A charity set up to fundraise for NUI Galway shelled out charitable funds on taxi trips between Galway and Dublin, luxury hotels and travel for directors’ spouses.
The Galway University Foundation also spent close to €50,000 on business class flights to New York, Beijing, Toronto and Singapore within a three-year period, an investigation by the Charities Regulator has found.
Overseas hotels often used by the charity included the 4-star Fitzpatrick Hotel in New York, The Royal Automobile Club in London, The Westin in Cleveland and the 5-star Shangri-La and Grand Hyatt in Singapore.
The charity also spent almost €30,400 on 102 private taxi trips within the same three-year period, with most of these trips between Galway to Dublin, and from Dublin to Galway. The taxi trips also included travel between Galway to Sligo, Limerick, Shannon and Athlone.
The majority of these trips were taken by the charity's former director and former president of NUI Galway Dr James Browne, who was the president of the institute at this time.
The Regulator agreed with the foundation that there was a marginal difference of €4,192 for the 102 trips when compared to the Revenue approved rate of travel and subsistence.
The investigation also found that the Galway University Foundation spent:
- A further €24,145 on flights that included economy class tickets one way, and a business class return
- An average of €385 per night on hotel accommodation, with the cost of hotels in many cases in excess of Revenue’s guidelines for overseas travel
- A further €32,202 on flights and accommodation for guests
- Almost €11,000 on ten trips for spouses of the foundation’s directors, with €7,965 of this specifically spent on business-class travel for Dr Browne's wife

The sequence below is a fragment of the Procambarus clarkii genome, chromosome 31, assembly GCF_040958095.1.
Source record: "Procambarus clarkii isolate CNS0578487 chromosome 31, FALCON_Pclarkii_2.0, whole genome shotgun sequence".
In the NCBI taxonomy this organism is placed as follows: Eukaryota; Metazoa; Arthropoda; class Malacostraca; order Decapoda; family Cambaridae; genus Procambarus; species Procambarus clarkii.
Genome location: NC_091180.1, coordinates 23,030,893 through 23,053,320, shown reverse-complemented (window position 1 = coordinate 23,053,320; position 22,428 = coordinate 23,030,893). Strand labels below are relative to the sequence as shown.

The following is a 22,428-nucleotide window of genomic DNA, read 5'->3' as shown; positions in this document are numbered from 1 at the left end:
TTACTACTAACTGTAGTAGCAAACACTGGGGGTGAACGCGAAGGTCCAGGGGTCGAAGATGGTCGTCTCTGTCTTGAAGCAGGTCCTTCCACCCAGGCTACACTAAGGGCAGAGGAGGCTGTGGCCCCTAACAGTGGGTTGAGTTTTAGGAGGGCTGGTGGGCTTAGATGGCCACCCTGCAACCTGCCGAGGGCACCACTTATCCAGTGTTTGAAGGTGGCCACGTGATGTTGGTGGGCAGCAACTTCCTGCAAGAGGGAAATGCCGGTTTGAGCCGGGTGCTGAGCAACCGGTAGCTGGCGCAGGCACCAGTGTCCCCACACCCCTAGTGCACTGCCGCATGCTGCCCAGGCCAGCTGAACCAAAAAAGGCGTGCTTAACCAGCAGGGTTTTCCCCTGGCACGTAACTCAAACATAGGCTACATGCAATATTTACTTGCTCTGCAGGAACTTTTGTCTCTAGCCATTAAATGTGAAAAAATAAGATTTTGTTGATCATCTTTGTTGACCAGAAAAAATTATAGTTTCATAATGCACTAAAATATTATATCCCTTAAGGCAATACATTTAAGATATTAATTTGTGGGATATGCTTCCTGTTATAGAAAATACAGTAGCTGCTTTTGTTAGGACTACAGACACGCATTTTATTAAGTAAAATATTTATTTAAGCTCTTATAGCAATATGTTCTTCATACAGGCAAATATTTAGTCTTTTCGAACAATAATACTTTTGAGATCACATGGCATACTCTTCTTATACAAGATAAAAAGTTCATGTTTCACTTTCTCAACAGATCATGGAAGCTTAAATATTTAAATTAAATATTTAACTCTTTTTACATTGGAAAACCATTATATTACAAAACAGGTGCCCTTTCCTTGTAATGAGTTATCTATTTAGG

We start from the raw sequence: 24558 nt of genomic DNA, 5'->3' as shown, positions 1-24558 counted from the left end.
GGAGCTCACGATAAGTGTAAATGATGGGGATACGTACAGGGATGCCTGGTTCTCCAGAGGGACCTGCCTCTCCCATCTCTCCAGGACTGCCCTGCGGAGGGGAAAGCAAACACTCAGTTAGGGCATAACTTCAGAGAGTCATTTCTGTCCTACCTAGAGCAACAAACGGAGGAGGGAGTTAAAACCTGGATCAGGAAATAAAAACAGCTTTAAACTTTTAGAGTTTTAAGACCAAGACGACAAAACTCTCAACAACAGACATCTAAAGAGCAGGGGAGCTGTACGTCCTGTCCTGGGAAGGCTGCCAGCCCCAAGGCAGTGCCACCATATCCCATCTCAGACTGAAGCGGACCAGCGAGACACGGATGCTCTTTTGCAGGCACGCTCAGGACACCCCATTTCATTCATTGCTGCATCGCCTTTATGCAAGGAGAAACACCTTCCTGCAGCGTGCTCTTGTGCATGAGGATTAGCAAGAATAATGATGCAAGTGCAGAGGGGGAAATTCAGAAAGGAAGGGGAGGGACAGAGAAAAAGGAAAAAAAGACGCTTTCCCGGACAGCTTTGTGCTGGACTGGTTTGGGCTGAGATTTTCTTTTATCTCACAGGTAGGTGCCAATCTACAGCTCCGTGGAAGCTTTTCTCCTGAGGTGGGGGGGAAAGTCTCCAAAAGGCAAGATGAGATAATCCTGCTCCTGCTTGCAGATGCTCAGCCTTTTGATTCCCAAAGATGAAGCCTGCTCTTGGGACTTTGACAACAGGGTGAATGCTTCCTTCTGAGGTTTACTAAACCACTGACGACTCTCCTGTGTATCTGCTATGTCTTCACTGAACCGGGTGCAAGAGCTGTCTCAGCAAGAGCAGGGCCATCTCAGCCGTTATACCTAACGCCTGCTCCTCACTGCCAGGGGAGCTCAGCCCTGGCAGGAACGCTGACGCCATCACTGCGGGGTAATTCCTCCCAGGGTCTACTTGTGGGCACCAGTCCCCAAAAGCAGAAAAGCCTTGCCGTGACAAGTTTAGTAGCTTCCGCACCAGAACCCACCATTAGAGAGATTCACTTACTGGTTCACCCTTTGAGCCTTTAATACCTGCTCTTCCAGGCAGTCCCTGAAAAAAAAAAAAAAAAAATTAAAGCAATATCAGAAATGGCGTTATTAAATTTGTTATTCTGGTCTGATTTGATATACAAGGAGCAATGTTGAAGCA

- Almost €10,000 on tickets for Rugby Autumn and Six Nations International tickets
- €21,200 via a donation to the NUI Galway rugby club
Inspector Tom Murray noted that in many respects the Galway University Foundation appeared to be well-run, and has raised more than €146m in support of NUI Galway. Such funds have leverage matching funding of €65m from public and other sources, allowing NUI Galway to invest €200 million in research, training and educational access, he added.
The investigation contains "points of learning" for all charities, according to Charities Regulator CEO Helen Martin. In a statement, a spokesman for the Galway University Foundation said it "welcomes" the publication of the report. "As requested, we will provide the Charities Regulator with an update on the matters raised in the report."
He added that 100% of donor funds are invested in NUI Galway projects "and two recommendations around improving documentation and distinguishing between charity and university's activities have been "fully addressed".